Discovery Will Aid in the Interpretation of Amache Internment Camp

Posted on: January 6th, 2011 by National Trust for Historic Preservation

Written by Amy Cole

Historic view taken from atop the water tower looking towards the Amache barracks buildings.

Historic view taken from atop the water tower looking towards the Amache barracks buildings.

Southeast Colorado is the site of the Amache Japanese Internment Camp that was built and operated during World War II. Shortly after Japan’s attack on Pearl Harbor and the American declaration of war, President Franklin D. Roosevelt issued Executive Order 9066 authorizing the exclusion and forced relocation of more than 100,000 Japanese Americans. More than 7,000 Japanese Americans were relocated to Amache, where they lived and worked until it closed in 1945.

Amache is now a National Historic Landmark and numerous organizations including the Amache Historical Society, Amache Preservation Society, Colorado Preservation, Inc., Friends of Amache, the National Park Service and National Trust for Historic Preservation are working to interpret the site for visitors to tell the story of Japanese American internment.

The National Trust for Historic Preservation was the recipient of a 2010 grant from the National Park Service’s Japanese American Confinement Sites Grant Program to design reconstruction plans for a guard tower, one of the defining features of the Amache landscape during World War II that was removed when the camp closed. Colorado Preservation, Inc. received a similar grant to do plans to reconstruct the water tower, which could be seen for miles around the site.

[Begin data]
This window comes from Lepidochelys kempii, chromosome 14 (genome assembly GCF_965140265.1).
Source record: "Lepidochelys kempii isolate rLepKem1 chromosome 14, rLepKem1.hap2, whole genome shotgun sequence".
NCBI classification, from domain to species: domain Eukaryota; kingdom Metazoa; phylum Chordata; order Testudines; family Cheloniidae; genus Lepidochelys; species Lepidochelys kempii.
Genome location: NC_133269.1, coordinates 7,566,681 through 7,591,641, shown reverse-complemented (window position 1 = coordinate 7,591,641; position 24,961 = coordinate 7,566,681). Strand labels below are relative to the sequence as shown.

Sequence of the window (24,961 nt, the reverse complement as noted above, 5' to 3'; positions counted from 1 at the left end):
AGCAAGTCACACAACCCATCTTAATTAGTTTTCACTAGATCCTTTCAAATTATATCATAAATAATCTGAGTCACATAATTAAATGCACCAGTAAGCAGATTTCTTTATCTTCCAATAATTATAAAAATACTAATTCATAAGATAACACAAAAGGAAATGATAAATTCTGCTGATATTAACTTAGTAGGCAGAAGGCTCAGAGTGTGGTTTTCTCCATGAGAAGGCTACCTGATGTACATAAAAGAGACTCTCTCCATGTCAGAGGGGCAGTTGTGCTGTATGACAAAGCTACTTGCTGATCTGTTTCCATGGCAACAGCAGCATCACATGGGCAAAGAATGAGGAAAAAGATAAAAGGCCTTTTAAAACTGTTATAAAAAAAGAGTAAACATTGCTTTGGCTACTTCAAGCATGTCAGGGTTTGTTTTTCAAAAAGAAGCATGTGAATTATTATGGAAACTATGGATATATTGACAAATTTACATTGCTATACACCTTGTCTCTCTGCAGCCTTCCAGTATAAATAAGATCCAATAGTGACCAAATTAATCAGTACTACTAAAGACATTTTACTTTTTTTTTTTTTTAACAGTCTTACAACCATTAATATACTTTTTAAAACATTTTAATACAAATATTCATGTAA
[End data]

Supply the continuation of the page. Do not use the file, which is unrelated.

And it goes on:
Many types of fasteners were found that once connected the water tower and guard tower pieces. (Photo: Scheuber + Darden Architects)

Many types of fasteners were found that once connected the water tower and guard tower pieces. (Photo: Scheuber + Darden Architects)

Last month, while collecting the remaining water tank materials from a farm where they had been in use since the end of World War II, a fabulous discovery was made. In a refuse pile in the farmer’s field nearly all of the missing parts of the water tower, including the wooden “legs”, more than 300 fastening pieces like bolts and plates, the original platform on which the water tower sat, and the platform and pieces of a guard tower were located.

It was believed that all of these materials had been lost at the time the camp was abandoned in 1947, but for more than 60 years these pieces remained in a farm field just waiting to be rediscovered. The recently-discovered materials will be used to assist with reconstruction of both towers so that visitors to the Amache site can better understand and appreciate the internee experience.

The Fletcher Farm refuse pile held many of the missing water tower and guard tower historic building materials. (Photo: Scheuber + Darden Architects)

The Fletcher Farm refuse pile held many of the missing water tower and guard tower historic building materials. (Photo: Scheuber + Darden Architects)

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Amy Cole is the senior program officer and regional attorney for the National Trust’s Mountains/Plains Office.

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The National Trust for Historic Preservation, a privately funded non-profit organization, works to save America's historic places.

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